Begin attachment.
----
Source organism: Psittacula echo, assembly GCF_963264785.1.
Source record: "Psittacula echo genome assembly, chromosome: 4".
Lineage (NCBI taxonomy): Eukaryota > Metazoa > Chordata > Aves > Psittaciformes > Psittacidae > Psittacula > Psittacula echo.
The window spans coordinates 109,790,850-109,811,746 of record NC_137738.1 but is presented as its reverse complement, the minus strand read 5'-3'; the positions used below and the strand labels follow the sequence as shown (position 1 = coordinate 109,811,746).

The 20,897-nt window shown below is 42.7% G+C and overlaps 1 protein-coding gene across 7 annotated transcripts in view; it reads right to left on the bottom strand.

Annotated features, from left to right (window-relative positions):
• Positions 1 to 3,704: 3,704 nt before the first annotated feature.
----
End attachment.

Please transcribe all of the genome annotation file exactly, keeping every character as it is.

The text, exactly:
Source organism: Psittacula echo, assembly GCF_963264785.1.
Source record: "Psittacula echo genome assembly, chromosome: 4".
Lineage (NCBI taxonomy): Eukaryota > Metazoa > Chordata > Aves > Psittaciformes > Psittacidae > Psittacula > Psittacula echo.
The window spans coordinates 109,790,850-109,811,746 of record NC_137738.1 but is presented as its reverse complement, the minus strand read 5'-3'; the positions used below and the strand labels follow the sequence as shown (position 1 = coordinate 109,811,746).

The 20,897-nt window shown below is 42.7% G+C and overlaps 1 protein-coding gene across 7 annotated transcripts in view; it reads right to left on the bottom strand.

Annotated features, from left to right (window-relative positions):
• Positions 1 to 3,704: 3,704 nt before the first annotated feature.